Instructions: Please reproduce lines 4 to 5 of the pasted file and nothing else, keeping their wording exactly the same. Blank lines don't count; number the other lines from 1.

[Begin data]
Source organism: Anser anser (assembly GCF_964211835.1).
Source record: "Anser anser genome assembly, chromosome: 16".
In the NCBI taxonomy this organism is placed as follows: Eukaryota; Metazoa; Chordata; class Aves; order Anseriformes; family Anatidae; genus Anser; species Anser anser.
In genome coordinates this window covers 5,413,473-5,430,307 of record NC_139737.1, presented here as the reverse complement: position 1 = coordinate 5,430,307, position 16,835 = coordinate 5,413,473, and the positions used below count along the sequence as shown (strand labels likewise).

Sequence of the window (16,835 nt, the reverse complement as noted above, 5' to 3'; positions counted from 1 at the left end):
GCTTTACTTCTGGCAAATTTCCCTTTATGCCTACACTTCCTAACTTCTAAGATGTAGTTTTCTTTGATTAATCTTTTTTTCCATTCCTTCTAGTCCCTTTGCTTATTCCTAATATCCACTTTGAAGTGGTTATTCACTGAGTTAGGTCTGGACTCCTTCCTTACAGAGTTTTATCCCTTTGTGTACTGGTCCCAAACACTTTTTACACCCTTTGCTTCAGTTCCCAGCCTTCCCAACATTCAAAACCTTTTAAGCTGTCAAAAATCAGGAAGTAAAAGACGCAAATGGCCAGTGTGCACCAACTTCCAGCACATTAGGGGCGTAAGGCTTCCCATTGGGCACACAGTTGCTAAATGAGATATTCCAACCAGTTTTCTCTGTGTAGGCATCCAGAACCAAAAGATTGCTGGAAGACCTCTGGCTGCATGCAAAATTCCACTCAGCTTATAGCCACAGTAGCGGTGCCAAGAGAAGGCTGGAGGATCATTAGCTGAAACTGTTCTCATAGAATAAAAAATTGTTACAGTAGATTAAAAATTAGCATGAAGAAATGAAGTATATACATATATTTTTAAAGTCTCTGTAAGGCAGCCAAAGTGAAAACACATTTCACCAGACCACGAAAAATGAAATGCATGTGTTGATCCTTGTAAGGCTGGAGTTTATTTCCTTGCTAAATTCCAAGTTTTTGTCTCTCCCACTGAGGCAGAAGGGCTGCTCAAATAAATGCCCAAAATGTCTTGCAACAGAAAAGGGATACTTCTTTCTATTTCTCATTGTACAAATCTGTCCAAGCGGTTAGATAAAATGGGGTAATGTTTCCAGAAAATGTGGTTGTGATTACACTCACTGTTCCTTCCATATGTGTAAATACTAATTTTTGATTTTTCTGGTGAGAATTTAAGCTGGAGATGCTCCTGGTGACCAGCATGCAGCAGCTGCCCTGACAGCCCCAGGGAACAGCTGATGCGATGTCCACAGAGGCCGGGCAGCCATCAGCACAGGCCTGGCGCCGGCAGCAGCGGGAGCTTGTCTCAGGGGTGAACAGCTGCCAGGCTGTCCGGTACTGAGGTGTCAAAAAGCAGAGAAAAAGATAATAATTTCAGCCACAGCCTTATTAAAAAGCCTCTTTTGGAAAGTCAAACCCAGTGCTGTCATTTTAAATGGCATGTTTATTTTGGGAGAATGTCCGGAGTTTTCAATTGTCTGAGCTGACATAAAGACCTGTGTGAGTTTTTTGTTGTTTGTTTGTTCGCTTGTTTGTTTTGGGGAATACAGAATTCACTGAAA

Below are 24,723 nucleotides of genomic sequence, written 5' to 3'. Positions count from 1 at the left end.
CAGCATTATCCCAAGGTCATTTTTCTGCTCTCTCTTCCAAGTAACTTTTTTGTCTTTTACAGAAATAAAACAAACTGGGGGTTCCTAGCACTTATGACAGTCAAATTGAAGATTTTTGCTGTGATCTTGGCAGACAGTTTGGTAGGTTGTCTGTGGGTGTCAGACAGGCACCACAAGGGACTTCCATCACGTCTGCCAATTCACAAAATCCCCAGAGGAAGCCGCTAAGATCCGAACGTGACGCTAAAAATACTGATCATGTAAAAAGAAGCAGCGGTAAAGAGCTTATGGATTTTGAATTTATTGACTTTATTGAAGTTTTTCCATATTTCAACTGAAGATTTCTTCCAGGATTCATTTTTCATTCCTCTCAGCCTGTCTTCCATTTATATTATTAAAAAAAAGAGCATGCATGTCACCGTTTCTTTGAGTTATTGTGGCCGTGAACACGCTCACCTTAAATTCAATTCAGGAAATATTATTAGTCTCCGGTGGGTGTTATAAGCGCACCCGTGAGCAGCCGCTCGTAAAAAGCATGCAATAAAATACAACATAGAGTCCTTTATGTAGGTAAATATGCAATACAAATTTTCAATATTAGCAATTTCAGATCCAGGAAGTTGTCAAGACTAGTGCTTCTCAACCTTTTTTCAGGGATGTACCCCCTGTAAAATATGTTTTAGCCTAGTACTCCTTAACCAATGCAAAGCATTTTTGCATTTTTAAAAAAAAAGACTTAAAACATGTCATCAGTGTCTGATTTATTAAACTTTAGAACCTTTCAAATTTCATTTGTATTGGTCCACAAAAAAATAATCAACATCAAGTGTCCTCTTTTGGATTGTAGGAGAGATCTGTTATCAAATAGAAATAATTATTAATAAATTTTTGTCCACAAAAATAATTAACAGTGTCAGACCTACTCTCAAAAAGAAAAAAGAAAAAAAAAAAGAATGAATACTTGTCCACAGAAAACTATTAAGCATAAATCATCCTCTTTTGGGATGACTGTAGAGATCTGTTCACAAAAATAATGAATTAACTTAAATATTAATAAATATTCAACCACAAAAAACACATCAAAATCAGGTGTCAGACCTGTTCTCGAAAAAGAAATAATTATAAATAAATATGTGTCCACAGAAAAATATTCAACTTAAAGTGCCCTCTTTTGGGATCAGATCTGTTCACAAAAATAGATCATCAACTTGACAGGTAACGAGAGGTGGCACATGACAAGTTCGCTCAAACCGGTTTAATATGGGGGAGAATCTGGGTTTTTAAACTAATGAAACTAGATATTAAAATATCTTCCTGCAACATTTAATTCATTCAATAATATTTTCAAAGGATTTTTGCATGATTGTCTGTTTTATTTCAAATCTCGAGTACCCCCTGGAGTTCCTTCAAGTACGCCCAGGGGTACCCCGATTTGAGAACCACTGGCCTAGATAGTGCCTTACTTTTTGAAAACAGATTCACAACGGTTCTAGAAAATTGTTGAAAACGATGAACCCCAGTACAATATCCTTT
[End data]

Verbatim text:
In genome coordinates this window covers 5,413,473-5,430,307 of record NC_139737.1, presented here as the reverse complement: position 1 = coordinate 5,430,307, position 16,835 = coordinate 5,413,473, and the positions used below count along the sequence as shown (strand labels likewise).

Sequence of the window (16,835 nt, the reverse complement as noted above, 5' to 3'; positions counted from 1 at the left end):